For our pets’ health, proper dental care is crucial. However, the majority of pet owners do not routinely take care of their pets’ teeth and gums. 80% of pets have periodontal disease, with the majority displaying symptoms by the time they are two to three years old, according to data from a scientific study that was published in The Journal of Veterinary Medical Science. Only 4% of dog owners regularly brush their dog’s teeth. Untrained eyes might think white teeth with little tartar are typical, yet 75% of dental disease is found below the gum line.
What Exactly is Periodontal Disease
A condition known as periodontal disease causes the tissues that support the teeth to become inflamed. Periodontal diseases are specifically infections of the alveolar bone around the teeth, gum disease, and/or the periodontal ligaments that hold the teeth in place. The condition can be cured and even reversed if caught early enough – otherwise the teeth may need to be extracted if not caught early enough. Periodontal disease in pets has four stages.
Stage 1: A buildup of plaque on the teeth is what causes gingivitis. As bacteria gather to form a biofilm on the tooth’s surface, plaque develops. The biofilm will mineralize and create a hardened calculus if untreated. Red and bleeding gums are the result of trapped germs under the gum line.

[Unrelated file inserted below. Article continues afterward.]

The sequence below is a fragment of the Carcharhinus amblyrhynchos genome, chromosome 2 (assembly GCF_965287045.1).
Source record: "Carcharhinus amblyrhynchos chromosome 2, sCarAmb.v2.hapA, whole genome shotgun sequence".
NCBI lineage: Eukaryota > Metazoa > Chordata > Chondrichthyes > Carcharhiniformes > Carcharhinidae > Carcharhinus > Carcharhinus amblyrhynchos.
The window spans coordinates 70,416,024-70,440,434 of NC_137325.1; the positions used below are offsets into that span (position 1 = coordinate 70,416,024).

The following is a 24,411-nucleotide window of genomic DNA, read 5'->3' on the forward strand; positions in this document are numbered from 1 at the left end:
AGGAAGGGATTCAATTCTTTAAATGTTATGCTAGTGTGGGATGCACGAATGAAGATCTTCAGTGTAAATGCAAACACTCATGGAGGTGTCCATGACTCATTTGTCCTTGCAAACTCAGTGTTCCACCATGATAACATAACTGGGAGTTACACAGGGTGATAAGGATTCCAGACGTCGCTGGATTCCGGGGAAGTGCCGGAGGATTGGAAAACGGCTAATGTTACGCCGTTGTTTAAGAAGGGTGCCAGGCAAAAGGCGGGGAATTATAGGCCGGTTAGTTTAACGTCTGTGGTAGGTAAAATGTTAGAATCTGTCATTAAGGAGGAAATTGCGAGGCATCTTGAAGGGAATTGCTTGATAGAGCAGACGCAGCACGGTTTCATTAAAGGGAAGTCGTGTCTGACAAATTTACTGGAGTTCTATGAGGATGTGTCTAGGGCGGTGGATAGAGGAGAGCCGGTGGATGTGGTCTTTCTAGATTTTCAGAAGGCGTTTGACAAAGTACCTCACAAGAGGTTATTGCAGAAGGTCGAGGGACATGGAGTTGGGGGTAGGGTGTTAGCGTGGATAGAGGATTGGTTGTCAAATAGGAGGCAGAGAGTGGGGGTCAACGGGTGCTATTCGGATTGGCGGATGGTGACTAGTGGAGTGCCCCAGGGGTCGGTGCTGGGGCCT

Stage 2: Early periodontal disease is characterized by a loss of attachment of at least 25% between the gums and teeth. Early symptoms of the disease might be seen on X-rays.
Stage 3: There is substantial bone loss behind the gum line due to mild periodontal disease. At this level, tooth removal might be required, but with the right treatment, development to Stage 4 can still be avoided.
Stage 4: More than 50% of cases of severe periodontal disease show the gums pulling away from the bone. It is frequently required to pull teeth, and this is followed by a comprehensive cleaning that includes scaling and root planing.
Indications of Periodontal Disease in Pets
Periodontal disease symptoms might vary in subtlety, but they must be recognized:
- It’s not typical for dogs or cats to have offensive breath.
- Tartar accumulation
- Bruising, bleeding, or swollen gums
- Having trouble eating
- Reduced appetite
- Weight loss
- Pain – Your pet may be in pain if they resist having you touch their mouth, either inside or out. When food and tartar become stuck below the gum line, pain develops. Keep in mind that your pet may be quite adept at masking their discomfort.